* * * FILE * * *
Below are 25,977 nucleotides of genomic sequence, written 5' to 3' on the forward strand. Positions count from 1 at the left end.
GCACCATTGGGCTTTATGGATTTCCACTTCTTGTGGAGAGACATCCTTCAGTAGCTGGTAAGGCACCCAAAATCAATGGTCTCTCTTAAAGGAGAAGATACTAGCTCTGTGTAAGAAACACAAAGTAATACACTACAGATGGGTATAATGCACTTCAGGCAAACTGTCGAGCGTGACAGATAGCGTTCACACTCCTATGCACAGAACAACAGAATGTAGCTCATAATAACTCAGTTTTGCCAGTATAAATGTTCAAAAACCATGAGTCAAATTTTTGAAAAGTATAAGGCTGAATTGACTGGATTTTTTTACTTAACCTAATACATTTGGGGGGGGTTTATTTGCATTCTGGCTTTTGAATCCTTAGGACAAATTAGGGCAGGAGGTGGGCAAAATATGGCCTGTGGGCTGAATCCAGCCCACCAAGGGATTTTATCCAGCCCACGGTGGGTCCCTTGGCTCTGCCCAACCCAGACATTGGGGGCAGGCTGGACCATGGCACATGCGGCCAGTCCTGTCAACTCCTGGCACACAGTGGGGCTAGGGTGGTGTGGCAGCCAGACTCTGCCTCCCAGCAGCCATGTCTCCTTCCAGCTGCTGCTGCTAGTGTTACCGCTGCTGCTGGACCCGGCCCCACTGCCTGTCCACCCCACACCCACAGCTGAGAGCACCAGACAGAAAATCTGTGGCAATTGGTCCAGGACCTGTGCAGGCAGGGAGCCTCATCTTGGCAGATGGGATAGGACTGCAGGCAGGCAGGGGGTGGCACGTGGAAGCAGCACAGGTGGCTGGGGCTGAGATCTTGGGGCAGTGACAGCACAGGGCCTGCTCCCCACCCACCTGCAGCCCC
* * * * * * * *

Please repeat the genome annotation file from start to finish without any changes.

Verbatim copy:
Below are 25,977 nucleotides of genomic sequence, written 5' to 3' on the forward strand. Positions count from 1 at the left end.
GCACCATTGGGCTTTATGGATTTCCACTTCTTGTGGAGAGACATCCTTCAGTAGCTGGTAAGGCACCCAAAATCAATGGTCTCTCTTAAAGGAGAAGATACTAGCTCTGTGTAAGAAACACAAAGTAATACACTACAGATGGGTATAATGCACTTCAGGCAAACTGTCGAGCGTGACAGATAGCGTTCACACTCCTATGCACAGAACAACAGAATGTAGCTCATAATAACTCAGTTTTGCCAGTATAAATGTTCAAAAACCATGAGTCAAATTTTTGAAAAGTATAAGGCTGAATTGACTGGATTTTTTTACTTAACCTAATACATTTGGGGGGGGTTTATTTGCATTCTGGCTTTTGAATCCTTAGGACAAATTAGGGCAGGAGGTGGGCAAAATATGGCCTGTGGGCTGAATCCAGCCCACCAAGGGATTTTATCCAGCCCACGGTGGGTCCCTTGGCTCTGCCCAACCCAGACATTGGGGGCAGGCTGGACCATGGCACATGCGGCCAGTCCTGTCAACTCCTGGCACACAGTGGGGCTAGGGTGGTGTGGCAGCCAGACTCTGCCTCCCAGCAGCCATGTCTCCTTCCAGCTGCTGCTGCTAGTGTTACCGCTGCTGCTGGACCCGGCCCCACTGCCTGTCCACCCCACACCCACAGCTGAGAGCACCAGACAGAAAATCTGTGGCAATTGGTCCAGGACCTGTGCAGGCAGGGAGCCTCATCTTGGCAGATGGGATAGGACTGCAGGCAGGCAGGGGGTGGCACGTGGAAGCAGCACAGGTGGCTGGGGCTGAGATCTTGGGGCAGTGACAGCACAGGGCCTGCTCCCCACCCACCTGCAGCCCC